Almost a year ago, the Museum announced that it had acquired papers and artifacts of Arthur C. Clarke (1917-2008), renowned science fiction author and futurist. Now we can share that the Archives has completed processing the collection and it is open for research. As we discussed in blogs last year, Clarke was a seminal figure of the 20th century, with his influence still evident in today’s science fiction literature; in the continuing, lively cultural interest in futurism; and, of course, in movies. His collection does what we hope for from any collection of a well-known, highly accomplished individual: to see into his or her processes of creativity and the network of family, friends, and peers that shaped their world.
Earlier this month, I wrote about some of the behind-the-scenes work it took to survey and pack the Arthur C. Clarke Collection for transfer to the National Air and Space Museum. In this post, I wanted to highlight the types of material that make up this wonderful collection. These were all found during my cursory survey of the material; who knows what wonderful items we will uncover as we start the in-depth processing!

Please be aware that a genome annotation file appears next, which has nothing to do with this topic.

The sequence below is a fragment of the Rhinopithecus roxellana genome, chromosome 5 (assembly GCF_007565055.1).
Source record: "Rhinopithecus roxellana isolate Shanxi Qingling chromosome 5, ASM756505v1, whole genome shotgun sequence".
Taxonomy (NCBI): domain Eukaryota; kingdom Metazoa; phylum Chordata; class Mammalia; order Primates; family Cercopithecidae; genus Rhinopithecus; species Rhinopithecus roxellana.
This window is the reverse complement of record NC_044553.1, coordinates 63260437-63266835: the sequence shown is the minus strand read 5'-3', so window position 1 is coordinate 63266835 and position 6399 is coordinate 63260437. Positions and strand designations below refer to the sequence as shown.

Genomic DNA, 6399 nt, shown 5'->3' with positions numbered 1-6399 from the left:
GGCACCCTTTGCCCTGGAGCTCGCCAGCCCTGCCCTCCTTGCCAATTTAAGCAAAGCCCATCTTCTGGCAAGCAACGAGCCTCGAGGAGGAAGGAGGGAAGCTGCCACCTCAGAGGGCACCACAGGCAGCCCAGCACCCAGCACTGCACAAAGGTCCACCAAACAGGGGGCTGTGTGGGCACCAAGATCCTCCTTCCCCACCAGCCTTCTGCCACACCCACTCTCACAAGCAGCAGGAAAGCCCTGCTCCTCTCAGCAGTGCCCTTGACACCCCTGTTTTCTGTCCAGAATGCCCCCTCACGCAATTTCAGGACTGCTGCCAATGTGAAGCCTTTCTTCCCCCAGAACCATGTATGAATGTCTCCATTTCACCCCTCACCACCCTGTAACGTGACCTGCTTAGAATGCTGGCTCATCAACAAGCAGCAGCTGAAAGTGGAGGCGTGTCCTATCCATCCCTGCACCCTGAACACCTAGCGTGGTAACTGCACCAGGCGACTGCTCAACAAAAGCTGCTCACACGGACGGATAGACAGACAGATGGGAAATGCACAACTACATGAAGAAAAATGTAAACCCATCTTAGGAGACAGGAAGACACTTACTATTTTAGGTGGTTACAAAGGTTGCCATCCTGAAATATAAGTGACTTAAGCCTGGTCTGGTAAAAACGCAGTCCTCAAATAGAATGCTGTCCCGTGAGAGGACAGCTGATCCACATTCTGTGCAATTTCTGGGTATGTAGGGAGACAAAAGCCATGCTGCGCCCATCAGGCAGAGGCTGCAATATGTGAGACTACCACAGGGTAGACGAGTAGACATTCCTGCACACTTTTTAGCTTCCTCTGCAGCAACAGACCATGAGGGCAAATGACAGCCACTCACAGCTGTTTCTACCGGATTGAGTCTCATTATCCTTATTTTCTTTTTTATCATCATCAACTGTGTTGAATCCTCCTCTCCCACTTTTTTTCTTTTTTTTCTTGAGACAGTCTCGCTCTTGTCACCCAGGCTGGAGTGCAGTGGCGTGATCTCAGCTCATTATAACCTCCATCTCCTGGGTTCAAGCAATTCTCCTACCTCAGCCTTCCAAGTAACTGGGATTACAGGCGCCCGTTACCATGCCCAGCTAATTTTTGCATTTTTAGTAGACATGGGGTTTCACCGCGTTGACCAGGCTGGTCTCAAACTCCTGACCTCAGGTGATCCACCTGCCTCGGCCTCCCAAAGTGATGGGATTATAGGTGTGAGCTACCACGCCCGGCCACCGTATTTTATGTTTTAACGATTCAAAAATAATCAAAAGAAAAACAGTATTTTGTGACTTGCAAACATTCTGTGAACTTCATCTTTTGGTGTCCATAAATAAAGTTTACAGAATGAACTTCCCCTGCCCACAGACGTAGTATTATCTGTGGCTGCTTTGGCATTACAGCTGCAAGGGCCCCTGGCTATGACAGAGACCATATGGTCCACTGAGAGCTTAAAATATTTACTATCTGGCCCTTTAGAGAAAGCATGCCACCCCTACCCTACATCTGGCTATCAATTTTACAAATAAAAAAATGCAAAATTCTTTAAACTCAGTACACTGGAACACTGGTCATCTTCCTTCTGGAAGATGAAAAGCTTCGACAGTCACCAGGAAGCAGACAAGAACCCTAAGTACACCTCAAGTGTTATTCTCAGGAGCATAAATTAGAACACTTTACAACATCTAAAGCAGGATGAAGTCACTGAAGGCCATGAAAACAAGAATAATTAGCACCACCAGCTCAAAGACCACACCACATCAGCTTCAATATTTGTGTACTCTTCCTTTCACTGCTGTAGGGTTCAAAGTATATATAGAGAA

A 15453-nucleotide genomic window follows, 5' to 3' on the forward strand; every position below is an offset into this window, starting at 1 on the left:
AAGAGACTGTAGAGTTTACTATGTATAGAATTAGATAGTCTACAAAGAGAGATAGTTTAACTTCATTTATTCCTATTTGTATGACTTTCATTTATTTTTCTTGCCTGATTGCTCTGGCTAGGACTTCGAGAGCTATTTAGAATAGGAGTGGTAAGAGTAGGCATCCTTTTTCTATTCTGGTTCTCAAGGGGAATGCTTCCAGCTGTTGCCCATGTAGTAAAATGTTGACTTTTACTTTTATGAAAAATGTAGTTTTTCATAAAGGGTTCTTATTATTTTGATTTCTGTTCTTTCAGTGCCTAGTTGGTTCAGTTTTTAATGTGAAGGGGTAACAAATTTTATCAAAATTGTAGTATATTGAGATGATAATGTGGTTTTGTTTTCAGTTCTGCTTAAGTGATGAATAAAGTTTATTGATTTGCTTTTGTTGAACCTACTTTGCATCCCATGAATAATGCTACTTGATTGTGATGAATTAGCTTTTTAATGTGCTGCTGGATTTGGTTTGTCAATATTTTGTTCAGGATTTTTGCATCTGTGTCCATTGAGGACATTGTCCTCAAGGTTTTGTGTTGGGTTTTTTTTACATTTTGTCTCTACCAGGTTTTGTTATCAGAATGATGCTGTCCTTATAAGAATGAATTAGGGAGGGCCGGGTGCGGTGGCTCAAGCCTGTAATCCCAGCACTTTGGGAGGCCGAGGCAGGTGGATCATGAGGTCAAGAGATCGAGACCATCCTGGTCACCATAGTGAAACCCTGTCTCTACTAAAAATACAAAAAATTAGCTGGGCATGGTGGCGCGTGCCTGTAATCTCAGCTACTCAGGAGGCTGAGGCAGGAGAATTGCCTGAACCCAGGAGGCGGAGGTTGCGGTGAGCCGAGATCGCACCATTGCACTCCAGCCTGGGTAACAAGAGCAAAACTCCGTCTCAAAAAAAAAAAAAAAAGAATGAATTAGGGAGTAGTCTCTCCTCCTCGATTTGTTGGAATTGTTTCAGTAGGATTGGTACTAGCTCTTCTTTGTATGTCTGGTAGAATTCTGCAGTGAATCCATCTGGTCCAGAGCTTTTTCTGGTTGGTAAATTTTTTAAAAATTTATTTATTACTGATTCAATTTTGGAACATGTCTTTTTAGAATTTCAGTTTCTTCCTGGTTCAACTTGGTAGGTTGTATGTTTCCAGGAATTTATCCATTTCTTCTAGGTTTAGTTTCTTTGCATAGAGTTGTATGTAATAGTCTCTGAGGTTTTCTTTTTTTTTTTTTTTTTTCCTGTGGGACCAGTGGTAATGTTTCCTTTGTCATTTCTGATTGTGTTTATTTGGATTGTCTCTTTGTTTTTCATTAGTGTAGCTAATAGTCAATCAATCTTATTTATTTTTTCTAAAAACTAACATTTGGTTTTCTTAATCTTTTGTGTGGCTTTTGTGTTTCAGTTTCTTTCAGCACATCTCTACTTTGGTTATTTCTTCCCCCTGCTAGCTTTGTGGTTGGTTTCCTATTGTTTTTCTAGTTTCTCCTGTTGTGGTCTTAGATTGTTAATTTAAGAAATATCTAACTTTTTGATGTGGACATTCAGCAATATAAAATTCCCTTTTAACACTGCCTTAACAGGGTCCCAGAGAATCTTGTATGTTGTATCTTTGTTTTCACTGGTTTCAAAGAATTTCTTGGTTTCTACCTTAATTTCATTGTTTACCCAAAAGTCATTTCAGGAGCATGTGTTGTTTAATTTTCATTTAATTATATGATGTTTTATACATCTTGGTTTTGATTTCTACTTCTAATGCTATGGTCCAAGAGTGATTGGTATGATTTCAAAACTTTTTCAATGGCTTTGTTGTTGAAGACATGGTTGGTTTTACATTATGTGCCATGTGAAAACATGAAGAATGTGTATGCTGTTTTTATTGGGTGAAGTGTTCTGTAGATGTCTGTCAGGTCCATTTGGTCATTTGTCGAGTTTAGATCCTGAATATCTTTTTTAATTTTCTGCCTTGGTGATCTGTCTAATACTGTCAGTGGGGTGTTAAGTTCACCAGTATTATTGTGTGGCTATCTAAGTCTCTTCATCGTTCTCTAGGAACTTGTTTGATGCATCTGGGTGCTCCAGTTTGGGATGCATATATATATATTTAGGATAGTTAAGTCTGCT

The National Air and Space Museum Archives recently had the honor of receiving the Arthur C. Clarke Collection. My colleague, space history curator Martin Collins, recently wrote a post about the importance of these materials. As an acquisition archivist for the Museum, I accompanied Martin to Sri Lanka to pack up this historic collection and ensure its safe transfer to our care.
For the last several years, we worked with the Arthur C. Clarke Trust to have the author’s papers donated to the Museum. One challenging factor was that the Trust and his papers sat in Colombo, Sri Lanka, Clarke’s home for most of his adult life. Legal and logistical issues abounded. But in Summer 2014, we reached a legal agreement. At the same time, we were fortunate to gain the support of FedEx to help us get Clarke’s collection safely from Sri Lanka to the U.S. In December, my colleague Patti Williams and I traveled to Colombo, welcomed by longtime Clarke associates Rohan de Silva and Hector Ekanayake. We assessed and boxed the collection, and with much help from FedEx’s world-wide team and transportation network, transferred Clarke’s life’s work to its new home in the Museum archives. It is now being conserved and processed, perhaps ready for use by researchers later this fall.